Luke was very detailed oriented, and personally interviewed a number of people to compose his account. He wrote it while Paul was in Prison at Rome about 60-62AD, to a man named Theophilus, “lover of God” who was likely some Roman official.  It’s also my thought that Luke was saved when Paul went to the see a doctor- ah providence, how inscrutable it is, how beyond understanding are all God’s design and His works.


Outline

I would be remiss if I didn’t mention that the traditional way to break out Acts is as follows:
1.       Acts 1-7 - The early work in Jerusalem to the Jews.
2.       Acts 8-11 - The gospel spreads to the Samaritans and Gentiles. (9 is about Paul’s conversion)
3.       Acts 12 - Persecution against the believers
4.       Acts 13-14 - First Missionary Journey: AD46-48.
5.       Acts 15:39-18:22 - Second Missionary Journey- AD49-52.
6.       Acts 18:23-21 - Third Missionary Journey- AD53-57.
7.       Acts27-28:16 - Fourth Missionary Journey- AD59-62. A boat ride. 

Specific Purpose

My take is that Theophilus is a judge, and this is an amicus curiae (friend of the court) letter, which testified to everything leading up to Paul’s disturbance in Jerusalem. This is why the council at Jerusalem is often in view in the Gospel of Luke, and why Acts ends where it does. This letter would explain historical Roman president in dealing with Paul, and would give an account of the personality of the opposition and defense of Christianity.  For this reason Luke includes the beating at Philippi and the council’s reaction of repentance (obviously indicating the right thing was to let him go free).  It also shows the positive reaction of a number of high ranking officials (Eunich, King of Samaria, Cornelius, Sergius Paulus, Gallio) and the negative result of a negative response (Bar Jesus, Simon, Sanhedrin)

My Outline

Acts can be divided into two sections. Before Luke the book is largely a collection of sermons.
After Luke joins Paul it is largely a record of what was done. This is much like a miniature of the Old Testament, where the Prophets record what is said (Isaiah, Jeremiah, 12 minor prophets) and the histories record what God did (Samuel, Kings, Chronicles, Ezra). In Acts the first half of the book has 15 gospel proclamations, the last half has only 5.

·         Peter at Pentecost Acts 2:14-40
·         Peter in the Temple Acts 3:12-26
·         Peter before the council Acts 4:8-12
·         Peter before the believers in prayer Acts 4:24-30
·         Peter before the council (again) Acts 5:29-32
·         Stephen before the council Acts 7:2-56
·         Peter to Simon Acts 8:20-23
·         Philip to the Ethiopian Acts 8:35-37
·         God to Peter Acts 10:13
·         Peter to Cornelius Acts 10:34-44
·         Peter to the Jewish Christians Acts 11:5-18
·         Paul to the Jewish synagogue of Antioch in Pisidia Acts 13:16-41, 46-47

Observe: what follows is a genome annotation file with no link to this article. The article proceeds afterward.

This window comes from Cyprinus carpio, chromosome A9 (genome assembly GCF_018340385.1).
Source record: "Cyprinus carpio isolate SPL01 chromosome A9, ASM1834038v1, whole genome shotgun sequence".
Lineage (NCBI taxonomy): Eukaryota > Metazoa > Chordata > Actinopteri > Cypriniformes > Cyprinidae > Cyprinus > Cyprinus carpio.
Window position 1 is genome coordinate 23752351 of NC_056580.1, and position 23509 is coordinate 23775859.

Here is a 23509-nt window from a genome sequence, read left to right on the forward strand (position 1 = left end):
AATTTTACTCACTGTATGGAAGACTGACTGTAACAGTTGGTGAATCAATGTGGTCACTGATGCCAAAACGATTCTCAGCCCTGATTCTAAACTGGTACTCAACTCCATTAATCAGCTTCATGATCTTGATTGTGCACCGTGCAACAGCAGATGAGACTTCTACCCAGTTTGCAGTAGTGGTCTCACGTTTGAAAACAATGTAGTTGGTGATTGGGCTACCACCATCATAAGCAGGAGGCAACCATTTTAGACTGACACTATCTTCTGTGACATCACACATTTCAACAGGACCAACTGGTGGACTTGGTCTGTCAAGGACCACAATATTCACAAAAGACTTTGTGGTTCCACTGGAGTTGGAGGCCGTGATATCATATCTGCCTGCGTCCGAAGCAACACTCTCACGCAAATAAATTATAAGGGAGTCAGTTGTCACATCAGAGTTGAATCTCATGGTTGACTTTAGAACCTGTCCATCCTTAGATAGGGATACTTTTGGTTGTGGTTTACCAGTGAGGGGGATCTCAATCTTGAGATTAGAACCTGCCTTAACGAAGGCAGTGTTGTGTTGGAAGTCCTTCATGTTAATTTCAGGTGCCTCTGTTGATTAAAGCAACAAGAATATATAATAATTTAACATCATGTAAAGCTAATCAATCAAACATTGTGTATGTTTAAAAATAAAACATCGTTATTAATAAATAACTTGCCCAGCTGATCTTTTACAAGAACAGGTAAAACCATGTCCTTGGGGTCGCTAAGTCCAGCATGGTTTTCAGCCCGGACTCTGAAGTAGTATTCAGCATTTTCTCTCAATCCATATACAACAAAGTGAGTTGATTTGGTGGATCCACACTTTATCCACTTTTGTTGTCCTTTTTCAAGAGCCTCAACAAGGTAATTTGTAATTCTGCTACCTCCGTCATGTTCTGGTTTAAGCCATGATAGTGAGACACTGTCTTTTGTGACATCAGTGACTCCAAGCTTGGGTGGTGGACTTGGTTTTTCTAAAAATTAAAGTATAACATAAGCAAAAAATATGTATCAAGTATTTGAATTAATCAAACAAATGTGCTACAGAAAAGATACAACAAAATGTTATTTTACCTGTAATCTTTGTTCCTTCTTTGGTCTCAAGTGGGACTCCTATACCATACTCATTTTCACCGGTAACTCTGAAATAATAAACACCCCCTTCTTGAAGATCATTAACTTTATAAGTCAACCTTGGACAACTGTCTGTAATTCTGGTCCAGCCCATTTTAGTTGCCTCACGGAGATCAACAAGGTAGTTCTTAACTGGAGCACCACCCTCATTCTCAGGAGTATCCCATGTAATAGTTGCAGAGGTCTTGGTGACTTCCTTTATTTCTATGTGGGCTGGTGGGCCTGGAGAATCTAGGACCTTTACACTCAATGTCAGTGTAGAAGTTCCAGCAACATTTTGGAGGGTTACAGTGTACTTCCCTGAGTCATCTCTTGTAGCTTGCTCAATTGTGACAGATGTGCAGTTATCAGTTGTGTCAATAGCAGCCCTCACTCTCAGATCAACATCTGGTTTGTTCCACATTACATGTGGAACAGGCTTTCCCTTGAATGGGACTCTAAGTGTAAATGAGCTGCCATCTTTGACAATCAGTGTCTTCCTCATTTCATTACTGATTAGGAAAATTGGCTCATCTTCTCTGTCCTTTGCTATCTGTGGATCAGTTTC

·         Paul to Lystrian Gentiles Acts 14:15-17
·         Peter to the First Jerusalem council Acts 15:7-11
·         James to the First Jerusalem council Acts 15:14-21
176 of 560 verse are gospel proclamations – 31%

·         Paul to the Athenians Acts 17:22-31
·         Paul to the Jews at Jerusalem Acts 22:1-21
·         Paul to Felix Acts 24:10-21
·         Paul to Agrippa Acts 26:1-27
·         Paul to the Roman Jews Acts 28:20,25-28
72 of 447 verses, which are a mixture of gospel presentation and personal court testimony. 16%

The Larger Picture

The Gospels are the fulfillment of the promises to us about Christ. The Acts of the Apostles are the fulfillment of the promises about the Gentiles and the establishment of His everlasting Kingdom.
Romans 3:29 – Is He not the God of the Jews only? Is He not also of the gentiles? Yes, of the Gentiles also
How do you know this is true using just the Old Testament? How do you know Acts is part of an organic whole of scripture?
·         Genesis 12:1a, 3cNow the LORD said to Abram…in you all the families of the earth shall be blessed
·         Genesis 26:3b,4b- “I will establish the oath that I swore to Abraham your father…in your offspring all the nations of the earth shall be blessed”
·         Genesis 28:13b,14c- “…I am the LORD, the God of Abraham your father and the God of Isaac… in you and your offspring shall all the families of the earth be blessed.”
Now is obvious, the promises were to the Jews, so that the nations of the Earth would be blessed. Paul takes up the meaning of these three verses predominantly in two places:
Galatians 3:8 And the scripture, foreseeing that God would justify the heathen through faith, preached before the gospel unto Abraham, saying, In thee shall all nations be blessed.
Romans 4:9-11 Cometh this blessedness then upon the circumcision only, or upon the uncircumcision also? for we say that faith was reckoned to Abraham for righteousness. How was it then reckoned? when he was in circumcision, or in uncircumcision? Not in circumcision, but in uncircumcision. And he received the sign of circumcision, a seal of the righteousness of the faith which he had yet being uncircumcised: that he might be the father of all them that believe, though they be not circumcised; that righteousness might be imputed unto them also… 14-16